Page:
The Causes of Dry Eyes

 

In modern life, there are a multitude of reasons that could be the cause of dry eyes, the ailment that results when the eyes don't make enough tears, or the tears evaporate too quickly.

When the tears evaporate too quickly, you may feel symptoms of discomfort

These can include a gritty feeling of dryness that can vary from sensitive to painful, depending on severity.

There are many things that you can do to help reduce the feelings of dry eye. Understanding the potential causes could be one way to find out how to avoid the problem in future.

There are two main sections under which dry eye could be caused, environmental and physical changes.

 

Environmental

Our environment can be the cause of many cases of dry eye. Whether outside or in, and at home or at work, there are several potential factors from temperature or humidity to brightness that could lead to dry eye.

Several cases of dry eye could occur in an office setting. Desk fans, air conditioning, and time spent working on a computer can all be common causes of dry eye, as they can cause disruption of the eye’s lipid layer (from dryness caused by direct airflow, or from lack of circulation).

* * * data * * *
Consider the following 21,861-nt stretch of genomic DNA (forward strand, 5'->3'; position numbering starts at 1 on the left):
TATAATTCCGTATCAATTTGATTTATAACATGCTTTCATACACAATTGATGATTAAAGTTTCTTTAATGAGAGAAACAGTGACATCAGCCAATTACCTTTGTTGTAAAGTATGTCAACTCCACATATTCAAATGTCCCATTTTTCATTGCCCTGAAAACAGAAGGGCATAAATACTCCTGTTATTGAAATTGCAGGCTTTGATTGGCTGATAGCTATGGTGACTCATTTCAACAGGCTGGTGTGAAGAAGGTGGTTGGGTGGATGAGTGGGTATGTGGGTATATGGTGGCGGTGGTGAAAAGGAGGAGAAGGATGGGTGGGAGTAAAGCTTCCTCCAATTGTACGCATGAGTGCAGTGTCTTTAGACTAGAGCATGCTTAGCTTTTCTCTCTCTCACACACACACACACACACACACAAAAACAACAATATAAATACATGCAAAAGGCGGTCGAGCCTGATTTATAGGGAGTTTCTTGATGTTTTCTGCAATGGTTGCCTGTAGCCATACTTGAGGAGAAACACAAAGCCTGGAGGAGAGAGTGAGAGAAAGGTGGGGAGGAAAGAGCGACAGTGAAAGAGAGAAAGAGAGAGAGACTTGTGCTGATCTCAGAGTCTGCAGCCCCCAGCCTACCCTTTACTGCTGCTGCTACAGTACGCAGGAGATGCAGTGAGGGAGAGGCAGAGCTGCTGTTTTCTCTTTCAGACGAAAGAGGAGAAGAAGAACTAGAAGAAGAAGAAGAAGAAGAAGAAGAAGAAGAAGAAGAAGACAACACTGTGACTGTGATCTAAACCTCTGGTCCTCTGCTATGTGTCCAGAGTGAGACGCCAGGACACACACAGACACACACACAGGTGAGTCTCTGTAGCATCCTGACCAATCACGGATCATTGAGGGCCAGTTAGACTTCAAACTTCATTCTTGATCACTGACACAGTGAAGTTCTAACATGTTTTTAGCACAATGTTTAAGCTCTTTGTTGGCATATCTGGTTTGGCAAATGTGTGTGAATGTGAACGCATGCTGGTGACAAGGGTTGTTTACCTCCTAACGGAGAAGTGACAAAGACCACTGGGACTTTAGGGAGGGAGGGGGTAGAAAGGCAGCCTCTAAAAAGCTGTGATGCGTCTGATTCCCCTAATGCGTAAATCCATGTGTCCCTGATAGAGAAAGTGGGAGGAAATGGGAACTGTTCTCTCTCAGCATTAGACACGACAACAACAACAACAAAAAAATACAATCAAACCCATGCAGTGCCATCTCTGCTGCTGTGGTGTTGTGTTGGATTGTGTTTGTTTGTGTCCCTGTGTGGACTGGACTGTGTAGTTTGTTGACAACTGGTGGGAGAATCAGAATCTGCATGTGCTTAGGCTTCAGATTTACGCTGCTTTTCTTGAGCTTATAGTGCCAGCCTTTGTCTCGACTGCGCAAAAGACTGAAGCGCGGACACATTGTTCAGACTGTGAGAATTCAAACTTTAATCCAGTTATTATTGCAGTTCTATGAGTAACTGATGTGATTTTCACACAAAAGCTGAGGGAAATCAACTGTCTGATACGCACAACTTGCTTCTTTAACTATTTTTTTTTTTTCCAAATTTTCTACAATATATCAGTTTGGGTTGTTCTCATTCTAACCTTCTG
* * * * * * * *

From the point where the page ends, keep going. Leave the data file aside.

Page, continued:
When you’re outside, heat from sunlight could have a drying effect on your eyes. Cover them up with sunglasses, which will also give you the benefit of UV protection (as well as preventing dust and pollen from landing directly onto your eye.)

 

Physical Changes

What could potentially be occurring in your body could also be a reason you might experience dry eyes. Ageing is a prevalent cause, as humans produce fewer tears as they get older.

Post-menopausal woman can be particularly affected by hormonal changes that lead to fewer tears being produced.

While there may be some reasons why the frequency of blinking is reduced, it can have a drying effect on your eye by reducing the amount of new tears being spread evenly over the surface.

 

Other Causes

There are several other causes for dry eyes:

  • Contact lenses – prolonged wearing of contact lenses can be a cause of dry eyes.
  • Medication – certain kinds of medication may have dry eyes listed as a side effect. Please check with your GP to find out if your medication could be responsible.

Illness - Sjögren’s Syndrome, rheumatoid arthritis, or SLE (Systemic Lupus Erythematosus) can all be potential dry eye causes.

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